Impaired Luminal Control of Intestinal Macrophage Maturation in Patients With Ulcerative Colitis During Remission.

Maasfeh L, Härtlova A, Isaksson S, Sundin J, Mavroudis G, Savolainen O, Strid H, Öhman L, Magnusson MK

Cellular and Molecular Gastroenterology and Hepatology 12 (4) 1415-1432 [2021-06-12; online 2021-06-12]

Intestinal macrophages adopt a hyporesponsive phenotype through education by local signals. Lack of proper macrophage maturation in patients with ulcerative colitis (UC) in remission may initiate gut inflammation. The aim, therefore, was to determine the effects of fecal luminal factors derived from healthy donors and UC patients in remission on macrophage phenotype and function. Fecal supernatants (FS) were extracted from fecal samples of healthy subjects and UC patients in remission. Monocytes were matured into macrophages in the presence of granulocyte-macrophage colony-stimulating factor without/with FS, stimulated with lipopolysaccharide, and macrophage phenotype and function were assessed. Fecal metabolomic profiles were analyzed by gas-chromatography/mass-spectrometry. Fecal luminal factors derived from healthy donors were effective in down-regulating Toll-like receptor signaling, cytokine signaling, and antigen presentation in macrophages. Fecal luminal factors derived from UC patients in remission were less potent in inducing lipopolysaccharide hyporesponsiveness and modulating expression of genes involved in macrophage cytokine and Toll-like receptor signaling pathways. Although phagocytic and bactericidal abilities of macrophages were not affected by FS treatment, healthy FS-treated macrophages showed a greater ability to suppress cluster of differentiation 4+ T-cell activation and interferon γ secretion compared with UC remission FS-treated counterparts. Furthermore, metabolomic analysis showed differential fecal metabolite composition for healthy donors and UC patients in remission. Our data indicate that UC patients in remission lack luminal signals able to condition macrophages toward a hyporesponsive and tolerogenic phenotype, which may contribute to their persistent vulnerability to relapse.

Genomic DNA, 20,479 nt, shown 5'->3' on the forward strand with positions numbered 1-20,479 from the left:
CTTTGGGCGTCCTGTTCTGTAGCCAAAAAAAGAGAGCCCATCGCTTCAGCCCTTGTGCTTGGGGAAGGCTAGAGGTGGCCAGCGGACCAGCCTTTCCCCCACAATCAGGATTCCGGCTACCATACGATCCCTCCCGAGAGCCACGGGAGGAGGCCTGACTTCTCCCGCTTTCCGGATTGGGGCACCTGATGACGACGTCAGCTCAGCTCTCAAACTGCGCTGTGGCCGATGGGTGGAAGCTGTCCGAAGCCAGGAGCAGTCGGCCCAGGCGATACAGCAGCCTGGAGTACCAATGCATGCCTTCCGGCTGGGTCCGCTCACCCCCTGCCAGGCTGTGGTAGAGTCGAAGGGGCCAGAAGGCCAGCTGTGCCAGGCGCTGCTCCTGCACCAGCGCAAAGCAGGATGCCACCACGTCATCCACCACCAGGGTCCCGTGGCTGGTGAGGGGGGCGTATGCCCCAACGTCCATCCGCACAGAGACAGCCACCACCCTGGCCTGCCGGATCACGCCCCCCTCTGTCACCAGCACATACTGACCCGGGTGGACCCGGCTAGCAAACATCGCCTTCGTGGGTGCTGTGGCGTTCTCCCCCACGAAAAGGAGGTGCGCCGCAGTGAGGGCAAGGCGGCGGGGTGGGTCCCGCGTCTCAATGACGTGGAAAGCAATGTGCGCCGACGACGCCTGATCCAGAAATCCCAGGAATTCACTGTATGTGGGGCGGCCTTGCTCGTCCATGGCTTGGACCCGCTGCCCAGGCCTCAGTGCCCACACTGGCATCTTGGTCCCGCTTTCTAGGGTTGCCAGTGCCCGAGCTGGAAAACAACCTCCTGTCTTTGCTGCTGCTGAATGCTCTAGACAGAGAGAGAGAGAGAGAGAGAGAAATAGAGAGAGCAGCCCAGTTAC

Chalmers Mass Spectrometry Infrastructure [Service]

PubMed 34126236

DOI 10.1016/j.jcmgh.2021.06.004

Crossref 10.1016/j.jcmgh.2021.06.004

pii: S2352-345X(21)00119-3
pmc: PMC8479254

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